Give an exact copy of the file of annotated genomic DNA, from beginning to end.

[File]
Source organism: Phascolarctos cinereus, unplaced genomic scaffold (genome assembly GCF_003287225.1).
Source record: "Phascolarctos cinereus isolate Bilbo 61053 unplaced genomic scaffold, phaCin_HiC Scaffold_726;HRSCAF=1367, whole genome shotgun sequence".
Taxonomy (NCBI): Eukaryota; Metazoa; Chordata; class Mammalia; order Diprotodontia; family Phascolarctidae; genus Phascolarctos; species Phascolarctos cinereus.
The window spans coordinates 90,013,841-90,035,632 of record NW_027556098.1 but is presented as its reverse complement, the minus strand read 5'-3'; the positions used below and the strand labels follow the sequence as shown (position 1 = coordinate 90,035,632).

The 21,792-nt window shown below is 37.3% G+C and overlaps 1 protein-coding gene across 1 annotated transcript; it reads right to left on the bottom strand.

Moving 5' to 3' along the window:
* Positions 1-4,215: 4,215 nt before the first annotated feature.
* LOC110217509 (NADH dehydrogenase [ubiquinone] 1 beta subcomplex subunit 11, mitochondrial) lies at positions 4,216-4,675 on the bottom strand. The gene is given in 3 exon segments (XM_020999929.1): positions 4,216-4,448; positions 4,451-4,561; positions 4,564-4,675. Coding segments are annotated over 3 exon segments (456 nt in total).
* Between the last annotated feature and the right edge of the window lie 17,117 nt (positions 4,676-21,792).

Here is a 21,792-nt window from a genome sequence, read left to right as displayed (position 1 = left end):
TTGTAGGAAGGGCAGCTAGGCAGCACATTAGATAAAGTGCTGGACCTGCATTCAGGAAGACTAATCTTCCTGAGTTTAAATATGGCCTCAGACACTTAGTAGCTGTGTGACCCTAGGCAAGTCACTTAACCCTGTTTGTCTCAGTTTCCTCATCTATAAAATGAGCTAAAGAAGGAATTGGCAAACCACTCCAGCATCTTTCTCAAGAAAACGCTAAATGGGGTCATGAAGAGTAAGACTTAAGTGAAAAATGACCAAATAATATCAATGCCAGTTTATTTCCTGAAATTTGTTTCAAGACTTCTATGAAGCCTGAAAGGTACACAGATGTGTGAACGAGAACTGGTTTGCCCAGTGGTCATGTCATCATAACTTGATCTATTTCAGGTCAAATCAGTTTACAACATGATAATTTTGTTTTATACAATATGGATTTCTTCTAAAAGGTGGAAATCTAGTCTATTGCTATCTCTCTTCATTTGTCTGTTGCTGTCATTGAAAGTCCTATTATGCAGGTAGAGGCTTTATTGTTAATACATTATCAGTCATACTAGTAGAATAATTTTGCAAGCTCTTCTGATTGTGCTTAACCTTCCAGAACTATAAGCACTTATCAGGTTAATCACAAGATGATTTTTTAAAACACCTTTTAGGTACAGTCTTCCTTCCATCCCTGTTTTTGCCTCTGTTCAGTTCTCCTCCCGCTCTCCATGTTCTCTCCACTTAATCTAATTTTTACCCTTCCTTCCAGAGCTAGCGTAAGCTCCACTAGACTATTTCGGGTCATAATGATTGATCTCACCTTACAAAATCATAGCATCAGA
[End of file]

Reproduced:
Source organism: Phascolarctos cinereus, unplaced genomic scaffold (genome assembly GCF_003287225.1).
Source record: "Phascolarctos cinereus isolate Bilbo 61053 unplaced genomic scaffold, phaCin_HiC Scaffold_726;HRSCAF=1367, whole genome shotgun sequence".
Taxonomy (NCBI): Eukaryota; Metazoa; Chordata; class Mammalia; order Diprotodontia; family Phascolarctidae; genus Phascolarctos; species Phascolarctos cinereus.
The window spans coordinates 90,013,841-90,035,632 of record NW_027556098.1 but is presented as its reverse complement, the minus strand read 5'-3'; the positions used below and the strand labels follow the sequence as shown (position 1 = coordinate 90,035,632).

The 21,792-nt window shown below is 37.3% G+C and overlaps 1 protein-coding gene across 1 annotated transcript; it reads right to left on the bottom strand.

Moving 5' to 3' along the window:
* Positions 1-4,215: 4,215 nt before the first annotated feature.
* LOC110217509 (NADH dehydrogenase [ubiquinone] 1 beta subcomplex subunit 11, mitochondrial) lies at positions 4,216-4,675 on the bottom strand. The gene is given in 3 exon segments (XM_020999929.1): positions 4,216-4,448; positions 4,451-4,561; positions 4,564-4,675. Coding segments are annotated over 3 exon segments (456 nt in total).
* Between the last annotated feature and the right edge of the window lie 17,117 nt (positions 4,676-21,792).

Here is a 21,792-nt window from a genome sequence, read left to right as displayed (position 1 = left end):
TTGTAGGAAGGGCAGCTAGGCAGCACATTAGATAAAGTGCTGGACCTGCATTCAGGAAGACTAATCTTCCTGAGTTTAAATATGGCCTCAGACACTTAGTAGCTGTGTGACCCTAGGCAAGTCACTTAACCCTGTTTGTCTCAGTTTCCTCATCTATAAAATGAGCTAAAGAAGGAATTGGCAAACCACTCCAGCATCTTTCTCAAGAAAACGCTAAATGGGGTCATGAAGAGTAAGACTTAAGTGAAAAATGACCAAATAATATCAATGCCAGTTTATTTCCTGAAATTTGTTTCAAGACTTCTATGAAGCCTGAAAGGTACACAGATGTGTGAACGAGAACTGGTTTGCCCAGTGGTCATGTCATCATAACTTGATCTATTTCAGGTCAAATCAGTTTACAACATGATAATTTTGTTTTATACAATATGGATTTCTTCTAAAAGGTGGAAATCTAGTCTATTGCTATCTCTCTTCATTTGTCTGTTGCTGTCATTGAAAGTCCTATTATGCAGGTAGAGGCTTTATTGTTAATACATTATCAGTCATACTAGTAGAATAATTTTGCAAGCTCTTCTGATTGTGCTTAACCTTCCAGAACTATAAGCACTTATCAGGTTAATCACAAGATGATTTTTTAAAACACCTTTTAGGTACAGTCTTCCTTCCATCCCTGTTTTTGCCTCTGTTCAGTTCTCCTCCCGCTCTCCATGTTCTCTCCACTTAATCTAATTTTTACCCTTCCTTCCAGAGCTAGCGTAAGCTCCACTAGACTATTTCGGGTCATAATGATTGATCTCACCTTACAAAATCATAGCATCAGA